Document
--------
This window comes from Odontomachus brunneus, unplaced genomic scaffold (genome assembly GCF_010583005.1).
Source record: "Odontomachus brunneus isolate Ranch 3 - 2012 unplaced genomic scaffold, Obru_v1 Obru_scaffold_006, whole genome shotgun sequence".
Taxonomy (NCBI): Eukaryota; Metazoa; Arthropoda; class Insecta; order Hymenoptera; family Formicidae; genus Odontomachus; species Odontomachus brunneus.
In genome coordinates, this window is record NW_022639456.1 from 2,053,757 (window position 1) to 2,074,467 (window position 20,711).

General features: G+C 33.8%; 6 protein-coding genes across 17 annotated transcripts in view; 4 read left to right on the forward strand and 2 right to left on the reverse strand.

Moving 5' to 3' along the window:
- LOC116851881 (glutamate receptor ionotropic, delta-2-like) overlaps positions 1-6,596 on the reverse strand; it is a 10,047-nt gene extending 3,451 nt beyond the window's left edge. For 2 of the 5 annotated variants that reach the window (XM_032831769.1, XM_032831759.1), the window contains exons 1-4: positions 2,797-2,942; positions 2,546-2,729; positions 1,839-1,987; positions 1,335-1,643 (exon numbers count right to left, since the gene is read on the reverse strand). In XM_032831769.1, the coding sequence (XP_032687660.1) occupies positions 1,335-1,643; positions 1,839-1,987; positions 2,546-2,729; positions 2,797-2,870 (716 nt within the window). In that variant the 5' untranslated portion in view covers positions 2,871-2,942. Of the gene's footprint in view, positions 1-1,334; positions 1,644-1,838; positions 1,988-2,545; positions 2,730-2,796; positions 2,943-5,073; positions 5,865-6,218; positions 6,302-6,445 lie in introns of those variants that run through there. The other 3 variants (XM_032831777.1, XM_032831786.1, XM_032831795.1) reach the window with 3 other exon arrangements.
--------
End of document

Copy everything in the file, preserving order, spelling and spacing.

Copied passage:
This window comes from Odontomachus brunneus, unplaced genomic scaffold (genome assembly GCF_010583005.1).
Source record: "Odontomachus brunneus isolate Ranch 3 - 2012 unplaced genomic scaffold, Obru_v1 Obru_scaffold_006, whole genome shotgun sequence".
Taxonomy (NCBI): Eukaryota; Metazoa; Arthropoda; class Insecta; order Hymenoptera; family Formicidae; genus Odontomachus; species Odontomachus brunneus.
In genome coordinates, this window is record NW_022639456.1 from 2,053,757 (window position 1) to 2,074,467 (window position 20,711).

General features: G+C 33.8%; 6 protein-coding genes across 17 annotated transcripts in view; 4 read left to right on the forward strand and 2 right to left on the reverse strand.

Moving 5' to 3' along the window:
- LOC116851881 (glutamate receptor ionotropic, delta-2-like) overlaps positions 1-6,596 on the reverse strand; it is a 10,047-nt gene extending 3,451 nt beyond the window's left edge. For 2 of the 5 annotated variants that reach the window (XM_032831769.1, XM_032831759.1), the window contains exons 1-4: positions 2,797-2,942; positions 2,546-2,729; positions 1,839-1,987; positions 1,335-1,643 (exon numbers count right to left, since the gene is read on the reverse strand). In XM_032831769.1, the coding sequence (XP_032687660.1) occupies positions 1,335-1,643; positions 1,839-1,987; positions 2,546-2,729; positions 2,797-2,870 (716 nt within the window). In that variant the 5' untranslated portion in view covers positions 2,871-2,942. Of the gene's footprint in view, positions 1-1,334; positions 1,644-1,838; positions 1,988-2,545; positions 2,730-2,796; positions 2,943-5,073; positions 5,865-6,218; positions 6,302-6,445 lie in introns of those variants that run through there. The other 3 variants (XM_032831777.1, XM_032831786.1, XM_032831795.1) reach the window with 3 other exon arrangements.